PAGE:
01:25 GMT04 March 2021
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    Richard C. Pendry, an ex-member of the Parachute Regiment and a management consultant in the field of counter-terrorism in high-threat environments, spoke about the prospect of Daesh* teen widow Shamima Begum returning from Syria to Britain in an interview with Sputnik.

    Sputnik: The Begum family lawyer told the Guardian newspaper that the birth of Shamima’s child increased the pressure on the British government to let her and her newborn son back to the UK. But will Home Secretary Sajid Javid permit that, given he previously stated he would not hesitate to block her return?

    Richard C. Pendry: Shamima Begum is only one of the 400 — there's 400 other Islamic State supporters that are now back in the UK. She's just an addition to this. We need to be looking at that, and not get fixated on this one actual situation with her. The other aspect of this is that she needs to be investigated by the Syrian authorities and the Kurdish authorities, before she leaves that country, to find out what parts she played in any of the massacres, and any other laws that she's broken within Syria and Iraq. When you look at it, we don't know for definite, but was she responsible for having slaves in her household? Did she own slaves? Now this is a completely crazy question that we're asking in the 21st century, but this issue of slavery that occurred under Islamic State rule really hasn't been addressed properly.

    Sputnik: US President Donald Trump has called for other Western countries to accept back Daesh terrorists. Shamima told Sky News that intelligence agencies have no evidence against her doing anything dangerous within the terrorist organisation. So if the jihadi bride was accepted back in the UK and put on trial, should she be jailed for choosing to join the terrorist group?

    Richard C. Pendry: If she has broken the law, she is accountable for her actions. As we all are. Now, she is saying that she's a victim in all this. I don't understand that at all. Regarding President Trump actually calling for the other countries to take back their foreign fighters — again, I would reiterate that those crimes of those foreign fighters need to be dealt with in Syria and Iraq. I'm back and forth to Iraq and Syria quite often, I was there last month. I know they're doing a good job at the moment in sorting out these Islamic State people. They really are. It might not be to the way that we do it in the West, but they are very effective: the Syrians must have a chance, first of all, to actually try these people in their own country. What's the precedent that we would set here? That you can go off, you can do whatever you want to do, and then the country will get you back. No. Let them be tried for the crimes that they committed in Syria. After that, they can then be returned to the UK, where they can be tried again, if they've broken any laws. This is a normal jurisprudence, this is what normally happens.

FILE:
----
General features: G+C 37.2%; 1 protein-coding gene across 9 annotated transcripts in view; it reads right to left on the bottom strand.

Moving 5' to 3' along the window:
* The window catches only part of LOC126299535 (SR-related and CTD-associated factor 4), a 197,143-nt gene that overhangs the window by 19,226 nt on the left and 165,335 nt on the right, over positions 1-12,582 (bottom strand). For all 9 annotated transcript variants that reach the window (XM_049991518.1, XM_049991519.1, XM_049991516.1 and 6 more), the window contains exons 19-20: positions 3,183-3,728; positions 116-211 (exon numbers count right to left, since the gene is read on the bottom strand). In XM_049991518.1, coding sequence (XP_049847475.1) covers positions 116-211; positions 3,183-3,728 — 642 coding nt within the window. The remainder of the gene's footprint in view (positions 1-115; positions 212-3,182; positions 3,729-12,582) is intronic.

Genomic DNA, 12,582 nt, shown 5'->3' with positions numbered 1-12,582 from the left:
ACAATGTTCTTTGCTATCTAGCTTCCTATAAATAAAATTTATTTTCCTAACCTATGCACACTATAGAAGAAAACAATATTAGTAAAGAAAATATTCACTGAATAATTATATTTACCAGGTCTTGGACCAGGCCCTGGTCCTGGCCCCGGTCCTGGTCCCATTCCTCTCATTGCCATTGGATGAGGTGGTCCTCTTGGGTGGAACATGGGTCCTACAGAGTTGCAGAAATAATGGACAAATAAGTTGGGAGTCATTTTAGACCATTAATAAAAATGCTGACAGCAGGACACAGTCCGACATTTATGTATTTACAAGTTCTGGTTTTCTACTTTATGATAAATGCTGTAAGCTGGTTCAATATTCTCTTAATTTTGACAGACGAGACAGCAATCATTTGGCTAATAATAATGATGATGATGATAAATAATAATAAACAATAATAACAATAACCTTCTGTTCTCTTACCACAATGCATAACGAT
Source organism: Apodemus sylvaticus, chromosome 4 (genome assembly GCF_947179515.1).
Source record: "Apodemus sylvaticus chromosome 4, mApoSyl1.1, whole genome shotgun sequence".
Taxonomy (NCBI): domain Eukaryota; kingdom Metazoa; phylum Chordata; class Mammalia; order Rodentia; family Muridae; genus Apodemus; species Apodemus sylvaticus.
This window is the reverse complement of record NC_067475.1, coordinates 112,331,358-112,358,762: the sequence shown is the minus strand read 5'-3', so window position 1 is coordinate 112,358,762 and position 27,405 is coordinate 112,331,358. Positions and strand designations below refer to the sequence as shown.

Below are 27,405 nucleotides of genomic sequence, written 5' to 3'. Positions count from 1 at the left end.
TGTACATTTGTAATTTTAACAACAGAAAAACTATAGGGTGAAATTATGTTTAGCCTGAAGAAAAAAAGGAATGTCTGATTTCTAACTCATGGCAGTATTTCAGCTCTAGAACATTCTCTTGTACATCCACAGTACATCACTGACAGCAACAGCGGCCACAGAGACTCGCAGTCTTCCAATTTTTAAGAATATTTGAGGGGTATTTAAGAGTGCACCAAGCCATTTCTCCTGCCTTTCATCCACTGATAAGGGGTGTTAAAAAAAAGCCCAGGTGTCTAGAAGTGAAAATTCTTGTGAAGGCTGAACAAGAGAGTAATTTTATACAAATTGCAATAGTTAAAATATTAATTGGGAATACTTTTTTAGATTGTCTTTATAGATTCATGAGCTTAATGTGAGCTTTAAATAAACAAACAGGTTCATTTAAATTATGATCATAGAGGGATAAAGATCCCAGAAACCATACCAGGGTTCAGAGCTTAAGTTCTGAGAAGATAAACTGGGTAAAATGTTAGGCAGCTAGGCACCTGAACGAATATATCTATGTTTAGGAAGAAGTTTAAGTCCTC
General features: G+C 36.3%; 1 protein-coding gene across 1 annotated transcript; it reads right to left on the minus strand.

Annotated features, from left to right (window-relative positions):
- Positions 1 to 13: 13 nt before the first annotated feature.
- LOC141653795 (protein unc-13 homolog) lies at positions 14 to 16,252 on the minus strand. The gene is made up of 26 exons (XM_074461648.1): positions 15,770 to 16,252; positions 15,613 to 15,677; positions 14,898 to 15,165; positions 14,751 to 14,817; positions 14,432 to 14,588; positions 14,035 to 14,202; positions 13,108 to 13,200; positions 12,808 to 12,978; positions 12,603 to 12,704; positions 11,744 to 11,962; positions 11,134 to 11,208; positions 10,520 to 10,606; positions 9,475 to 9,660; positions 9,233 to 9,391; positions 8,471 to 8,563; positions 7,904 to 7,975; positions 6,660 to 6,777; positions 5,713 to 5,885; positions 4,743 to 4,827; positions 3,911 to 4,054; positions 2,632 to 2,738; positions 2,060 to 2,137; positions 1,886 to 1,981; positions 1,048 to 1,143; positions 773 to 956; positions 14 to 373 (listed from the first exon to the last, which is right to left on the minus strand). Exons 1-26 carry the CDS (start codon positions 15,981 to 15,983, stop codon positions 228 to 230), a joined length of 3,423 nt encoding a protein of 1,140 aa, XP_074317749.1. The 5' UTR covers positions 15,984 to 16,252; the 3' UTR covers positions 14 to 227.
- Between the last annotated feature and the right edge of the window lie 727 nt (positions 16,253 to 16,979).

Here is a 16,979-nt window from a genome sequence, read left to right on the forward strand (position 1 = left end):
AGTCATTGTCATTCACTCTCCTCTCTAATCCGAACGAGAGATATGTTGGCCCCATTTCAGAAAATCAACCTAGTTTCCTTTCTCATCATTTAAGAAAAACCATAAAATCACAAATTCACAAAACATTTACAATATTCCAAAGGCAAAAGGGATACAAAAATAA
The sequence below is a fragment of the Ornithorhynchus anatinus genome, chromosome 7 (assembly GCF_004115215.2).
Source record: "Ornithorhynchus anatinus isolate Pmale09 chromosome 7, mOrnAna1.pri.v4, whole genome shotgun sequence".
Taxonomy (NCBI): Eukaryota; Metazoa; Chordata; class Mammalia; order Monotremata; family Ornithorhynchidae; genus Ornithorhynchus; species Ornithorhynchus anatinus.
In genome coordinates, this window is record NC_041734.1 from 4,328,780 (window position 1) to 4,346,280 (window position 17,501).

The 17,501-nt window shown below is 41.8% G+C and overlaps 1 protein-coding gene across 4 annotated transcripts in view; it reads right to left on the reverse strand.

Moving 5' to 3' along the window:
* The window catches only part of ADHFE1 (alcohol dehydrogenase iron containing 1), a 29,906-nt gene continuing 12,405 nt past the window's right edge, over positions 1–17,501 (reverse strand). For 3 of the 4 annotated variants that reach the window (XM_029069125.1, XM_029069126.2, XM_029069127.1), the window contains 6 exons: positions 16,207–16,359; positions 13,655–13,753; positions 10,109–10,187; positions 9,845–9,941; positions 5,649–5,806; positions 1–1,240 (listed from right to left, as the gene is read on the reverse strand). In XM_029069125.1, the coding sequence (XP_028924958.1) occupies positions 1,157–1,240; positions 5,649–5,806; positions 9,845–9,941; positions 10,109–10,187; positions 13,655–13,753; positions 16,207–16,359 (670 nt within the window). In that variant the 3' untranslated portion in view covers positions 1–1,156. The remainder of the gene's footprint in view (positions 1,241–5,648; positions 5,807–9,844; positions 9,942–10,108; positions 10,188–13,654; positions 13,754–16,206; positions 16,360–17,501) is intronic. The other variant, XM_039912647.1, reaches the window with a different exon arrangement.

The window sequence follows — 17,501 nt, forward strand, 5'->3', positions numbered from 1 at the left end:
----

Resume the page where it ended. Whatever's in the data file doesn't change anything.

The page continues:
READ MORE: UK Daesh Teen's Beheading Comments Outs Her as 'Salafist Bigot' — Ex- MEP

    Sputnik: President Trump also wrote that the Caliphate is ready to fall, and that if European countries do not repatriate their jihadists, the alternative is that US forces will be forced to release them.  Nonetheless, Trump administration officials seem to be aware of the danger linked to such move, and fear that these individuals might put European countries at risk, if fighters are not brought to justice. So why would they enable the President to threaten to set free these people? 

    Richard C. Pendry: Can anybody really control Trump? He says what he wants to say. I think that Trump is headline-grabbing. It's a hollow threat. I really don't believe that the Syrians and the Kurds are going to allow those people out on the streets; after the horrendous crimes that they've committed, they would not do that. When I was in Erbil, last month, I was talking to a number of Kurdish security people who were saying that they've got a process in place for trying: they get tried in Baghdad, and they serve the sentences in Baghdad. So they will not turn them out. I can guarantee you that.

    The views expressed by Dr. Whittaker are his own, and do not necessarily reflect those of Sputnik.

    Daesh* (ISIS/Islamic state/ISIS) is a terrorist group banned in Russia 

    The views and opinions expressed in the article do not necessarily reflect those of Sputnik.

    Trump administration, Donald Trump, United Kingdom
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